The description highlights the qualities of the site, indicates who is responsible for the site, with e-mail and contact details, says what the site's aims and scope might be, its authority and accuracy, its coverage, currency and contents with a note of dates, site language(s) and special features such as the format of documents offered on the site (HTML, Word, PDF and so on). Some of these sites (AustLII and BAILII for example) are more comprehensive than others, some are subject specific. SOSIG will soon have a feature that labels and prioritises key sites selected by the section editors.
Each site and record added to the database is assigned appropriate keywords from a specialist legal thesaurus. The highly regarded legal thesaurus developed by Christine Miskin for Legal Information Resources and utilised in Sweet & Maxwell's Current Legal Information databases has been lent to the project. If a search fails to match any records on the Gateway, the system offers the choice of looking for matches in the Social Science Search Engine and/or checking terms in the thesaurus. Users can find broader or narrower terms and then link directly to records using those terms.
7. Interactive Online Tutorial
A further feature called "Internet for Lawyers", part of the Resource Discovery Network's Virtual Training Suite, will provide an interactive online legal research tutorial written by Sue Pettit, Librarian at the University of Bristol Law Library. The tutorial will be linked to the Law Gateway very shortly - establishing a context and approach for conducting legal research.
8. Developing the SOSIG Law Gateway
The Law Gateway is a free service, available twenty-four hours each day, funded by the Economic and Social Research Council (ESRC) and the Joint Informations Systems Committee (JISC) of the Higher Education Funding Councils as part of the Resource Discovery Network (RDN) initiative.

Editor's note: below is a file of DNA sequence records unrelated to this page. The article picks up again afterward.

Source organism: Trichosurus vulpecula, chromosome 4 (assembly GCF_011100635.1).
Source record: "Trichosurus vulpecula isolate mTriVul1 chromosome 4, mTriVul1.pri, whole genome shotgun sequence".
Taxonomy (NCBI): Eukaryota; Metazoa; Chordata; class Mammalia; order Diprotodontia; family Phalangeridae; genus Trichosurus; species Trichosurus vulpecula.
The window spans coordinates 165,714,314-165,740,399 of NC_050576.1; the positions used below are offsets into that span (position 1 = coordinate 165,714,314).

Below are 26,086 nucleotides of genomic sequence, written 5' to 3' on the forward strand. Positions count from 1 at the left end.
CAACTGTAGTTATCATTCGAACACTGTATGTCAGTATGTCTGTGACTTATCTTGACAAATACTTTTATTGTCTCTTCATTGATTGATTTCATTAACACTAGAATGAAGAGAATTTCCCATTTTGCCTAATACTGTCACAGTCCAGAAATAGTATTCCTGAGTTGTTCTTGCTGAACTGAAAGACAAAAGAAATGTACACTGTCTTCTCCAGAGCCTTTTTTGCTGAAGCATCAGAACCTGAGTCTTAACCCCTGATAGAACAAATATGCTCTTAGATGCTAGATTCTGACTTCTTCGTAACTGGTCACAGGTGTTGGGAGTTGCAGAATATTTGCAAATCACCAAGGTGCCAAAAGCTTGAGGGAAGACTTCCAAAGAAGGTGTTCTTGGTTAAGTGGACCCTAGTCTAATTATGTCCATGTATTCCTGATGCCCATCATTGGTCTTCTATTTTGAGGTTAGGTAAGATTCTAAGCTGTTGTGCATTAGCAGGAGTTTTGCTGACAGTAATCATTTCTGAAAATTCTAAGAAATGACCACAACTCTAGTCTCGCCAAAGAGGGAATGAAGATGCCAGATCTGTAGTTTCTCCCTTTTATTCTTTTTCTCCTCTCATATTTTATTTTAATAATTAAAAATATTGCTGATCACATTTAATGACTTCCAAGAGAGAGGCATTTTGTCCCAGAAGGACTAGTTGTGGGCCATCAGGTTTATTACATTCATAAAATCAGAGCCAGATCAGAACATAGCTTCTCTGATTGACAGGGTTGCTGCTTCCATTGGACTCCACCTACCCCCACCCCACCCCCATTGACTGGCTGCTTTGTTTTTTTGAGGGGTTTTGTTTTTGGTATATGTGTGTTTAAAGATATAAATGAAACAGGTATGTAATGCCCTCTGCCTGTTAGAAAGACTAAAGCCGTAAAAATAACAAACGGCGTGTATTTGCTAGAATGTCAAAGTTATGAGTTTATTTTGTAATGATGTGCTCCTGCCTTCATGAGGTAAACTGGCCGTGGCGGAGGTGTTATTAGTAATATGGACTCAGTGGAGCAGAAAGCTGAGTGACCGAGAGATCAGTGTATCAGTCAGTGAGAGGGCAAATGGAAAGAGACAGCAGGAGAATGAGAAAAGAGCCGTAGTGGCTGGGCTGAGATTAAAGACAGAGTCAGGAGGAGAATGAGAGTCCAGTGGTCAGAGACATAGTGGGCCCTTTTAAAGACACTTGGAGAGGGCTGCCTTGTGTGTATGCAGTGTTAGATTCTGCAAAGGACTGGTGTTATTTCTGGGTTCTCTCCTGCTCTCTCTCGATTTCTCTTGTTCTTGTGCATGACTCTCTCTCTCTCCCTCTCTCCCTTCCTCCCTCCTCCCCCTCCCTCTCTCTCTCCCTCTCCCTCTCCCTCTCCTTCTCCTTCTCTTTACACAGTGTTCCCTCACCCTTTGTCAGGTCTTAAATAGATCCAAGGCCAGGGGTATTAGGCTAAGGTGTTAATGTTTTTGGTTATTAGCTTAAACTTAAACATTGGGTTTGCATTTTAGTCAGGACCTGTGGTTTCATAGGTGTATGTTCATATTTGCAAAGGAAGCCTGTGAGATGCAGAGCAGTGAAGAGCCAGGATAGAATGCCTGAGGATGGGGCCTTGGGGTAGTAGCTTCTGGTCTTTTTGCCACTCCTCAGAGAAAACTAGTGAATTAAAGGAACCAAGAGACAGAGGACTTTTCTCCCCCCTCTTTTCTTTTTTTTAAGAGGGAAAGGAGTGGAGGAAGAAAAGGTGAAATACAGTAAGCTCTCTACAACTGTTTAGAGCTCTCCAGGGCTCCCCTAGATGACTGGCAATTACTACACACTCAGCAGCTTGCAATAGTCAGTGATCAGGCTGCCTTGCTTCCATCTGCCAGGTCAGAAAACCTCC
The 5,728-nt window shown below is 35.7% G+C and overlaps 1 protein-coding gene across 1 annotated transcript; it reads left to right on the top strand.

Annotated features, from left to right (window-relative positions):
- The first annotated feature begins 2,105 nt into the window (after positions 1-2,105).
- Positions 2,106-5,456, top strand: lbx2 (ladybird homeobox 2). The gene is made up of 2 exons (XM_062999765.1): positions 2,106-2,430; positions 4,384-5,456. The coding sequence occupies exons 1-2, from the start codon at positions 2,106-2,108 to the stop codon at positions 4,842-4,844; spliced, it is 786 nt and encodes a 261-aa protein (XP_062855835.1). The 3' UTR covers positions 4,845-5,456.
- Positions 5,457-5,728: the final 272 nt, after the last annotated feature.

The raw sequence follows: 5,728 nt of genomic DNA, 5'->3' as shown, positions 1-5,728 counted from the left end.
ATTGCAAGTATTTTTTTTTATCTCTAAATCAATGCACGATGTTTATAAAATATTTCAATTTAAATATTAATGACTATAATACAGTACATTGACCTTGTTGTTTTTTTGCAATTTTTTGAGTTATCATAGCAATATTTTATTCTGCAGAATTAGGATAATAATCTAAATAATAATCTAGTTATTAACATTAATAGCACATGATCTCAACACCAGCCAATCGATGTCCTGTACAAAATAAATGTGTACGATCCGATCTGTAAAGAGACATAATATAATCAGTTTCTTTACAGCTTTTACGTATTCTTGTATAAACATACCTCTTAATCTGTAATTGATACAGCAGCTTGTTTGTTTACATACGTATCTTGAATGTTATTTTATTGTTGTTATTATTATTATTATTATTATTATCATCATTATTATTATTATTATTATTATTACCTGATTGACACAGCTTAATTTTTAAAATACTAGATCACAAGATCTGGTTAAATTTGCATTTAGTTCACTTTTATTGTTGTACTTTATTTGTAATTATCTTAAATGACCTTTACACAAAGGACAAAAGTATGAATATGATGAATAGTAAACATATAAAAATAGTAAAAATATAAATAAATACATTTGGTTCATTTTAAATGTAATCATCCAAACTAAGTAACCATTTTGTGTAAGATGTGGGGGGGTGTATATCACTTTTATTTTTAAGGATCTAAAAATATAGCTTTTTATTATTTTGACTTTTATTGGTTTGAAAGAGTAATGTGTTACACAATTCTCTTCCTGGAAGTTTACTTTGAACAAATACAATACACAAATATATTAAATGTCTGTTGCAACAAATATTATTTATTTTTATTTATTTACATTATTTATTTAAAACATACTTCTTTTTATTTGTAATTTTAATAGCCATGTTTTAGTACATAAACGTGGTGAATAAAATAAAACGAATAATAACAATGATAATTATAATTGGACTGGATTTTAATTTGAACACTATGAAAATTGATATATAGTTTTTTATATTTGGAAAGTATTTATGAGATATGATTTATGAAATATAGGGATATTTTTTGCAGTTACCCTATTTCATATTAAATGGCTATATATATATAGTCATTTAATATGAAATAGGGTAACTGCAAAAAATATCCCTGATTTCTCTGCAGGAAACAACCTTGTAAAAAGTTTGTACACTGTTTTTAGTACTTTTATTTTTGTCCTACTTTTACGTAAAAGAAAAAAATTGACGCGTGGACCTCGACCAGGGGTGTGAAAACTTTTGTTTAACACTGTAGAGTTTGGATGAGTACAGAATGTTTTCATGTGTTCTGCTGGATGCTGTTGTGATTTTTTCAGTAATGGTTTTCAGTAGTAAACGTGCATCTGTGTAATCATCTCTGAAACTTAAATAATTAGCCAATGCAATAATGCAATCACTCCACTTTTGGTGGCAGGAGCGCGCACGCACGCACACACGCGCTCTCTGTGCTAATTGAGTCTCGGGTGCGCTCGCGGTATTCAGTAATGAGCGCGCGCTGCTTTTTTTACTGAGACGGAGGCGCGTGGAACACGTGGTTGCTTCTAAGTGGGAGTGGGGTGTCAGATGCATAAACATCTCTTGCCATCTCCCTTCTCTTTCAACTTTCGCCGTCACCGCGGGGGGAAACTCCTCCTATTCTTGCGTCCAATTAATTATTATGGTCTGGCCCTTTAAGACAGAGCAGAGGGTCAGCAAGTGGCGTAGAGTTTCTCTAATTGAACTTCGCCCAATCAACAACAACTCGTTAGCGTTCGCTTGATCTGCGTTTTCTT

The Social Science Information Gateway (SOSIG) was created in 1994 by the Institute for Learning and Research Technology (ILRT) at the University of Bristol. SOSIG has long been recognised as one of the first and best sources of high quality links to Internet resources within the social sciences - helping users make sense and effective use of Internet-based information. In August 1999 SOSIG was invited to establish a "hub" for social sciences, business and law for the RDN and has played a leading role in developing this major new co-operative network of discipline-based gateways with cross-server, interdisciplinary search facilities. In February this year SOSIG was successfully re-launched with a new interface, facilities and subject centres. Participation in the RDN project and collaboration with IALS has enabled SOSIG to extend its coverage of legal sites significantly, support socio-legal studies and modify its structure to create and accommodate a specialist Law Gateway.
9. Legal Information Specialists - SOSIG Law Gateway Editors
The Institute of Advanced Legal Studies is a constituent member of the School of Advanced Study of the University of London. IALS was established in 1947 as a national centre for advanced legal research (Rider, 1999). Its library is effectively the national law library and is one of the world's leading research facilities, providing access to extensive collections of legal materials in both traditional and electronic formats. From September 1999 a small team of senior reference librarians including David Gee, Jill Newell, Paul Norman and myself have been working on the project at the Institute in collaboration with Sue Pettit at the University of Bristol Law Library. In January this year, Gerry Power joined the team at the Institute as part-time Library Research Officer dedicated to and funded by this project. Building on the IALS legal links service (eagle-i) our work for SOSIG involves seeking, evaluating, recording and linking to quality legal materials available (but often hidden) on the Internet.